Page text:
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For An Upgraded French Dip Sandwich, Crack Open A Beer

Close-up French dip sandwich
Close-up French dip sandwich - Lauripatterson/Getty Images

With over a century to solidify its reputation as one of America's great sandwiches, the French dip is as simple as it is decadent. Two different Los Angeles restaurants claim to have created the French dip sandwich, but both use a similar recipe and ingredients: Sliced beef, a crusty French roll, butter, and rich beef dripping sauce, usually served 'au jus'. The result is a deeply satisfying, succulent, meaty sandwich.

The popularity of the French dip sandwich has led people to develop new (some argue, improved) versions with extra ingredients. Common additions include cheese, onions, and sometimes mushrooms. However, the beef jus dip makes this sandwich special, and one extra ingredient can take your jus to the next level: Beer.

French dip sandwiches can be made simply and quickly by frying your beef in a pan and making your jus in a pot, but you can also prepare a slow cooker French dip sandwich for a simplified (albeit lengthier) approach. Whichever method you choose, beer improves the flavor of your beef and jus and the beef's texture. The trick here isn't to drink the beer to get your creative juices flowing while making your sandwich (although you're welcome to do that if you'd like). Instead, adding beer into the pot with the other ingredients for your jus (or into your slow cooker with the beef and jus ingredients) will create a subtly rich, earthy dipping sauce packed with flavor.

Read more: French Cooking Tricks You Need In Your Life

Tips For Upgrading Your French Dip Sandwich With Beer

Four different beers in glasses
Four different beers in glasses - Brent Hofacker/Shutterstock

Not all beers are equal. Opinions vary, but it's generally accepted that dark beers are best suited for French dip sandwiches. A stout, such as a Guinness, or most dark ales, porters, or dark lagers will add savory umami notes and deep richness to both your meat and the dipping sauce itself. Light beers such as pale ales and standard lagers create a thinner, less intense beef jus dip. If this is all you have, add some extra umami-rich ingredients to your jus such as soy sauce or Worcestershire sauce, along with your light beer. This should result in a jus with the same heartiness and depth as one made with dark beer.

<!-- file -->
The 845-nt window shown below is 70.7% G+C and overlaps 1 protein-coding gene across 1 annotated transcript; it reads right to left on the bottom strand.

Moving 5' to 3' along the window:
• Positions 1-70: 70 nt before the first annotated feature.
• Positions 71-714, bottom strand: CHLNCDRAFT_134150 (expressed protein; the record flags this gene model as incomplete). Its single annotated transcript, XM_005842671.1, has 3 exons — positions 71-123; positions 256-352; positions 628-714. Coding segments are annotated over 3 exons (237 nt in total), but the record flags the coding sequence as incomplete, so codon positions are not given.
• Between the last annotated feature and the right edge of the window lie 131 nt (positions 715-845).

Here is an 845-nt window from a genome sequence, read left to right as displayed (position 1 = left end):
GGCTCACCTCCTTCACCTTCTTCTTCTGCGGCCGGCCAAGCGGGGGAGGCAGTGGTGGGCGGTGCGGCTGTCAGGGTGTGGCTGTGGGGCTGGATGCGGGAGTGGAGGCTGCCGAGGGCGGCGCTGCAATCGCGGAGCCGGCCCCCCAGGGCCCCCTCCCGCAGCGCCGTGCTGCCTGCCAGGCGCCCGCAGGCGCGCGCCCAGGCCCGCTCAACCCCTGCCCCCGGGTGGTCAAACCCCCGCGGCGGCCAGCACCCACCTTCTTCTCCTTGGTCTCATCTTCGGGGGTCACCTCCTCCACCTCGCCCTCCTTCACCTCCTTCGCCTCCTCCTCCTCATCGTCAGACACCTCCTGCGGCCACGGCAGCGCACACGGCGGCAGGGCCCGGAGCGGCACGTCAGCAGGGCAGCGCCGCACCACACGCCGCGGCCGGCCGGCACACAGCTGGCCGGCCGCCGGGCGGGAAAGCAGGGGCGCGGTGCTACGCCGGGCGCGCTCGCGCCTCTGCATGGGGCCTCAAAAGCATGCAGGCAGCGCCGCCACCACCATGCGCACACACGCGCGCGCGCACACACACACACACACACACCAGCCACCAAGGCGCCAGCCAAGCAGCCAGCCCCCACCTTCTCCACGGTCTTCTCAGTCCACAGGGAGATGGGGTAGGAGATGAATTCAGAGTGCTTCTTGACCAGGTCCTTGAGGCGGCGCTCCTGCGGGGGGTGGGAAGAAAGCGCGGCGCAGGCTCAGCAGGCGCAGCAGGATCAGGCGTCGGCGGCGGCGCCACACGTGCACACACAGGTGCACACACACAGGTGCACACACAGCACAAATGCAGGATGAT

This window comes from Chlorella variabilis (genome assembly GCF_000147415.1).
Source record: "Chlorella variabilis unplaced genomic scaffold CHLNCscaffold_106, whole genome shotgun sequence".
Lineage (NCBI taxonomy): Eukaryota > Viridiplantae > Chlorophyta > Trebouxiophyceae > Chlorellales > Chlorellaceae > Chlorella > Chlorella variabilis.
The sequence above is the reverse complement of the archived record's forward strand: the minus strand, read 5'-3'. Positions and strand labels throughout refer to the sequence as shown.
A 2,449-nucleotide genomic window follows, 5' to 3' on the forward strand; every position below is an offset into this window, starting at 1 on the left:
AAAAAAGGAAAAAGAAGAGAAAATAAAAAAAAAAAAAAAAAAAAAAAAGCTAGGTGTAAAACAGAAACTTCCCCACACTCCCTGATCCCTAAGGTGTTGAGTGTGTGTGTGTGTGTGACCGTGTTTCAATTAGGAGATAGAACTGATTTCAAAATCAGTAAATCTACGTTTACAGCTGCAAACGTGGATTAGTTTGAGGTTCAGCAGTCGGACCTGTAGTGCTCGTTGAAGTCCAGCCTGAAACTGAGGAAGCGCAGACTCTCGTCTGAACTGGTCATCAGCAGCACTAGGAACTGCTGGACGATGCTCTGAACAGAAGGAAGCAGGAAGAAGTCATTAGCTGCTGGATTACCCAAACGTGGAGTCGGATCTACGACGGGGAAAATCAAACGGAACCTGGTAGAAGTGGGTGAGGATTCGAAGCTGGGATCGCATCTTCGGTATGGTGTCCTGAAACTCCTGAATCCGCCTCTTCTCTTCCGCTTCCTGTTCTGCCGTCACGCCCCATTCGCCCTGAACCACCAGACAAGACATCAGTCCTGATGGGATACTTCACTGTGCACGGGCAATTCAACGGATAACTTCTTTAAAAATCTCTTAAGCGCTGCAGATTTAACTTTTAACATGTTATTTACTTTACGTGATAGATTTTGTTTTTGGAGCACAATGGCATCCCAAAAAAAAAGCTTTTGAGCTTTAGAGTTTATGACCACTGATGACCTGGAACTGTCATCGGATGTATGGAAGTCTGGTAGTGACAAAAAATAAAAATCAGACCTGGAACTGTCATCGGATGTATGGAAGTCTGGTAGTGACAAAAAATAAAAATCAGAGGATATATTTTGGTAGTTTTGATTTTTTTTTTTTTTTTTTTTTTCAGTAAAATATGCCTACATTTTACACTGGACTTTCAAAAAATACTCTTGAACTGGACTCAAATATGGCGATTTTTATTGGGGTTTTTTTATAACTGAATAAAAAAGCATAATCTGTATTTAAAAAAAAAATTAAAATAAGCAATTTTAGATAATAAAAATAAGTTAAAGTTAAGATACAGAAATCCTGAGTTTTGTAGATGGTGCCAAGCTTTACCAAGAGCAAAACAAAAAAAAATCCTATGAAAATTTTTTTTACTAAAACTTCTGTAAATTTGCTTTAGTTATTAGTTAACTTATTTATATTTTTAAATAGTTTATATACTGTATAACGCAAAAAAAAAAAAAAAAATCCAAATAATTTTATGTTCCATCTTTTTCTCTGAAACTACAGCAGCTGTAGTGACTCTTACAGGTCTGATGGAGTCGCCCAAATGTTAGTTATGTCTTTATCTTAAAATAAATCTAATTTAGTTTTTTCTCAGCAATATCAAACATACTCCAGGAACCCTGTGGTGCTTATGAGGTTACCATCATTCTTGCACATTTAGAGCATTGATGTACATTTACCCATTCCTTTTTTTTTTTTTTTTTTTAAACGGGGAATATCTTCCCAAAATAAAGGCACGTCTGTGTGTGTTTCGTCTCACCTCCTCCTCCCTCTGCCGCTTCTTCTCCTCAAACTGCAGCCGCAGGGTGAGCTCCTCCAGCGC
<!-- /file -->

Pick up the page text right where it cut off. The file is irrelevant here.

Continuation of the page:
Of course, beer doesn't just give your jus flavor: Its enzymes and carbonation are effective meat tenderizers, so marinating your beef in beer (or adding beer to your slow cooker if you're using that method), will yield more tender, succulent beef for your French dip sandwich.

One of the joys of using a slow cooker is that exact measurements become a little less important. Generally, one standard 12-ounce bottle of beer is enough to use with a 4-pound cut of beef, along with other ingredients for the jus, such as beef stock and concentrated onion soup. Simply pour all the liquids over your beef in the slow cooker, close it up, and cook low-n-slow until your beef is juicy and tender, and soaked in beefy jus.

More Ideas For Upgrading Your French Dip Sandwich

french dip baguette fries
french dip baguette fries - Charles Brutlag/Shutterstock

In addition to beer, there are plenty of other ways to make French dip sandwiches extra special. French dip sandwiches are defined by the beef and dip, but cheese adds extra indulgence. What you're looking for is a melting cheese to add oozy texture without too much of a strong flavor, as this might distract from the caramel-umami notes that your beer adds to your jus. Swiss cheese is a popular choice, but you can use any variety that melts well, such as American cheese, mozzarella, provolone, or even muenster.

In a French dip sandwich, the dip's the star of the show. You can improve your beer-infused beef jus even further by adding some additional ingredients which complement the rich, malty flavor the beer contributes. Homemade beef stock will balance any sweet notes from the beer's natural sugars with saltiness and added beefy flavor. Herbs and spices like onion powder, garlic powder and thyme add complexity and aromatic elements which are different but welcome alongside the malty, brewed flavors of the jus. Also, balsamic vinegar or Dijon mustard can add acidity -- you can spoon some mustard to your jus, or rub your beef with it before cooking to infuse the meat with flavor. The acidity will also work with the beer to tenderize your beef even further, making it easier to slice thin and resulting in a French dip sandwich that's filled with soft, juicy beef.

Read the original article on Daily Meal.